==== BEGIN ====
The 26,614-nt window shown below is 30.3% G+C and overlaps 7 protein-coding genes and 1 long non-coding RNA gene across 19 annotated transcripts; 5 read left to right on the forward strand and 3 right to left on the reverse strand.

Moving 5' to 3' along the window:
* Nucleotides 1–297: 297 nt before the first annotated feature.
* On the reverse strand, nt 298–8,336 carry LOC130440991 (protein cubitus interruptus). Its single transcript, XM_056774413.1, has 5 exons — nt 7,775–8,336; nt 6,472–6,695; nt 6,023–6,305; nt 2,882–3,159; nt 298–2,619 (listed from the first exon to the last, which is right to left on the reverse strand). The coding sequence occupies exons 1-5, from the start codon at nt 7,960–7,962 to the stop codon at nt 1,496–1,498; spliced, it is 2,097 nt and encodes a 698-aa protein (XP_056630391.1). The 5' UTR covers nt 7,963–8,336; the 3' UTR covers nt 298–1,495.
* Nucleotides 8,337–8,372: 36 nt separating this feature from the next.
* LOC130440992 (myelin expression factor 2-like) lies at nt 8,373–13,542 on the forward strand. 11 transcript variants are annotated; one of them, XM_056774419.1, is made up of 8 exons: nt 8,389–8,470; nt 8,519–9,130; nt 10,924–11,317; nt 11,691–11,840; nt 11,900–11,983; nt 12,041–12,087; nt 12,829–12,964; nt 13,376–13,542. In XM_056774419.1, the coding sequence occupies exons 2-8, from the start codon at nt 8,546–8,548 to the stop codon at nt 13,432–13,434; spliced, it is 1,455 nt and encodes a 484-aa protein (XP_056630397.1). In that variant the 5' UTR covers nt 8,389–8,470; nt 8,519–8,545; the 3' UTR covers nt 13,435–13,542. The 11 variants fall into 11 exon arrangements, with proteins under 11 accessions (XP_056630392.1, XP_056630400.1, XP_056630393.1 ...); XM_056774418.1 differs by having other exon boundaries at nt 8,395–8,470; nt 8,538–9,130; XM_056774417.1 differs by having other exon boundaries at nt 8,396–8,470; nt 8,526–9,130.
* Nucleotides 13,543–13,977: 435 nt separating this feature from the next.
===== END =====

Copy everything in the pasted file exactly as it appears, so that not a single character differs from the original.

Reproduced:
The 26,614-nt window shown below is 30.3% G+C and overlaps 7 protein-coding genes and 1 long non-coding RNA gene across 19 annotated transcripts; 5 read left to right on the forward strand and 3 right to left on the reverse strand.

Moving 5' to 3' along the window:
* Nucleotides 1–297: 297 nt before the first annotated feature.
* On the reverse strand, nt 298–8,336 carry LOC130440991 (protein cubitus interruptus). Its single transcript, XM_056774413.1, has 5 exons — nt 7,775–8,336; nt 6,472–6,695; nt 6,023–6,305; nt 2,882–3,159; nt 298–2,619 (listed from the first exon to the last, which is right to left on the reverse strand). The coding sequence occupies exons 1-5, from the start codon at nt 7,960–7,962 to the stop codon at nt 1,496–1,498; spliced, it is 2,097 nt and encodes a 698-aa protein (XP_056630391.1). The 5' UTR covers nt 7,963–8,336; the 3' UTR covers nt 298–1,495.
* Nucleotides 8,337–8,372: 36 nt separating this feature from the next.
* LOC130440992 (myelin expression factor 2-like) lies at nt 8,373–13,542 on the forward strand. 11 transcript variants are annotated; one of them, XM_056774419.1, is made up of 8 exons: nt 8,389–8,470; nt 8,519–9,130; nt 10,924–11,317; nt 11,691–11,840; nt 11,900–11,983; nt 12,041–12,087; nt 12,829–12,964; nt 13,376–13,542. In XM_056774419.1, the coding sequence occupies exons 2-8, from the start codon at nt 8,546–8,548 to the stop codon at nt 13,432–13,434; spliced, it is 1,455 nt and encodes a 484-aa protein (XP_056630397.1). In that variant the 5' UTR covers nt 8,389–8,470; nt 8,519–8,545; the 3' UTR covers nt 13,435–13,542. The 11 variants fall into 11 exon arrangements, with proteins under 11 accessions (XP_056630392.1, XP_056630400.1, XP_056630393.1 ...); XM_056774418.1 differs by having other exon boundaries at nt 8,395–8,470; nt 8,538–9,130; XM_056774417.1 differs by having other exon boundaries at nt 8,396–8,470; nt 8,526–9,130.
* Nucleotides 13,543–13,977: 435 nt separating this feature from the next.